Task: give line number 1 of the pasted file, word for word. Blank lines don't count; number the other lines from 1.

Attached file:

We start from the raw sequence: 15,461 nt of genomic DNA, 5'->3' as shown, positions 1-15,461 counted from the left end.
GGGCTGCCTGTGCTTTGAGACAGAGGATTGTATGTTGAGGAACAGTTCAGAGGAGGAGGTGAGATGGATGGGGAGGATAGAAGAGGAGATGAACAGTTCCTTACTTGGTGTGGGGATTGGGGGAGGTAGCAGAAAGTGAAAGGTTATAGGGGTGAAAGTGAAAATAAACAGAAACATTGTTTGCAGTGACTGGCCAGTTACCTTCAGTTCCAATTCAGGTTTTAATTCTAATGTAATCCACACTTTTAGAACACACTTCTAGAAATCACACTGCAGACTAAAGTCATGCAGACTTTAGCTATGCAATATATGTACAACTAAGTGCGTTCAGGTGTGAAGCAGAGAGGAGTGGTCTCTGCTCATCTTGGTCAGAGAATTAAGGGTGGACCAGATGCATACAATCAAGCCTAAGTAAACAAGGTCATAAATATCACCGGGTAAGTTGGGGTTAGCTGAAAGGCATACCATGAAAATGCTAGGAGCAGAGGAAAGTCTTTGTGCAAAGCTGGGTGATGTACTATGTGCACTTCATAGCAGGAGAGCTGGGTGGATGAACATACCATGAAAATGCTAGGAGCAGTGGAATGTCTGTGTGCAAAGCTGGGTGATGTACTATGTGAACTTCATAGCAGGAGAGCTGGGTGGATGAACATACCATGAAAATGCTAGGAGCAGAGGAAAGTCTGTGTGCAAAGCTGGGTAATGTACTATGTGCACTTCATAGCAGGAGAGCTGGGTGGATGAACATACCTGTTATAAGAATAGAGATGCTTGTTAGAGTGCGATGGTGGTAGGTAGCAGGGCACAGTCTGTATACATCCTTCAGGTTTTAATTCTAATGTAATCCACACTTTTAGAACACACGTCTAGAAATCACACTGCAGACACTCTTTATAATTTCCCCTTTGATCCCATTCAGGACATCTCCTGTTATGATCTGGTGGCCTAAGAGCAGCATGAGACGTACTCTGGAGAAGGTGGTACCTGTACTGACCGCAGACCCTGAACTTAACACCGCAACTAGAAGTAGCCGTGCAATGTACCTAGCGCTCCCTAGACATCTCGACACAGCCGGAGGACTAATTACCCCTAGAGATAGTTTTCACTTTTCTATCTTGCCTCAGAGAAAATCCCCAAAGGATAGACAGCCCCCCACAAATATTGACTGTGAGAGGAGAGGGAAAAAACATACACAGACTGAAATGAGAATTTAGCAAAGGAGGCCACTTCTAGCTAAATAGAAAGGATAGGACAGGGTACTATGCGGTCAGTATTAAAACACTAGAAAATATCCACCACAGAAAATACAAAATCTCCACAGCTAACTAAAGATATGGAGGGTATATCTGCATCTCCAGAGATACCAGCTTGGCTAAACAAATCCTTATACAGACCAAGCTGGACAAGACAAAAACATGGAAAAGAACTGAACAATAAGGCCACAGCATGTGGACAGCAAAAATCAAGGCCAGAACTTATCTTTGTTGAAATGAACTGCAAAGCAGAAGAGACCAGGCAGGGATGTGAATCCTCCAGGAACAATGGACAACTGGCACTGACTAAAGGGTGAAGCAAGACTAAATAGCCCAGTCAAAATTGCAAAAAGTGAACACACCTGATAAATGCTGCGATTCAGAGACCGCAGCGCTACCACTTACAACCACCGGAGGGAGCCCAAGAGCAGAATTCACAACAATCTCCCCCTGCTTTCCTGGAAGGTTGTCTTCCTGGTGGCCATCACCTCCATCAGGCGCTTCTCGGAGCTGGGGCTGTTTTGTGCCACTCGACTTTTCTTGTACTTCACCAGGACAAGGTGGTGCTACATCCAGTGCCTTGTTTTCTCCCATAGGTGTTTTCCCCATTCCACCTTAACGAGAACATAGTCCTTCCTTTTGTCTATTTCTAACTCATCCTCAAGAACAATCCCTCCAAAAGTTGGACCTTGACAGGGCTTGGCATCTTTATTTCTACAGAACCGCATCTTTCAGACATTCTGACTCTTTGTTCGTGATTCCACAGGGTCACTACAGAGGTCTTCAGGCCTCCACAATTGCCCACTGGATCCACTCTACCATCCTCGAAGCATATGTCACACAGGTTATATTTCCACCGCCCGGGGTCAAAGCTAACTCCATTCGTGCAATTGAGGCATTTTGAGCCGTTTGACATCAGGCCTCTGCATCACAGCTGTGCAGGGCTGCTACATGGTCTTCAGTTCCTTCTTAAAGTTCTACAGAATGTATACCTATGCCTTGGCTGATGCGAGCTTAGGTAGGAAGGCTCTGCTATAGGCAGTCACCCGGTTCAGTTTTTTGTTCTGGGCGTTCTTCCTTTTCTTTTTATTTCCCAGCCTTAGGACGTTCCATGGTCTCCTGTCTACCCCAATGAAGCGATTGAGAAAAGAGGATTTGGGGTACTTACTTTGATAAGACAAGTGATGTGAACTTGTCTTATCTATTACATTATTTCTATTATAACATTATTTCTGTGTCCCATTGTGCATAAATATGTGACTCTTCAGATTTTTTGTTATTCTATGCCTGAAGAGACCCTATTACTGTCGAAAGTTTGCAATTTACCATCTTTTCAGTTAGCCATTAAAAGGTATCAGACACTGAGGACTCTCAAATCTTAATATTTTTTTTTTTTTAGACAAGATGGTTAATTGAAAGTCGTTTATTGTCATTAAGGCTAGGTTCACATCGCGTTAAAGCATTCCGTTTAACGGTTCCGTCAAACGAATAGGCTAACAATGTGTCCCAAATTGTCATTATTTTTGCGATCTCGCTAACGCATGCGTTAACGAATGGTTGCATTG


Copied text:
We start from the raw sequence: 15,461 nt of genomic DNA, 5'->3' as shown, positions 1-15,461 counted from the left end.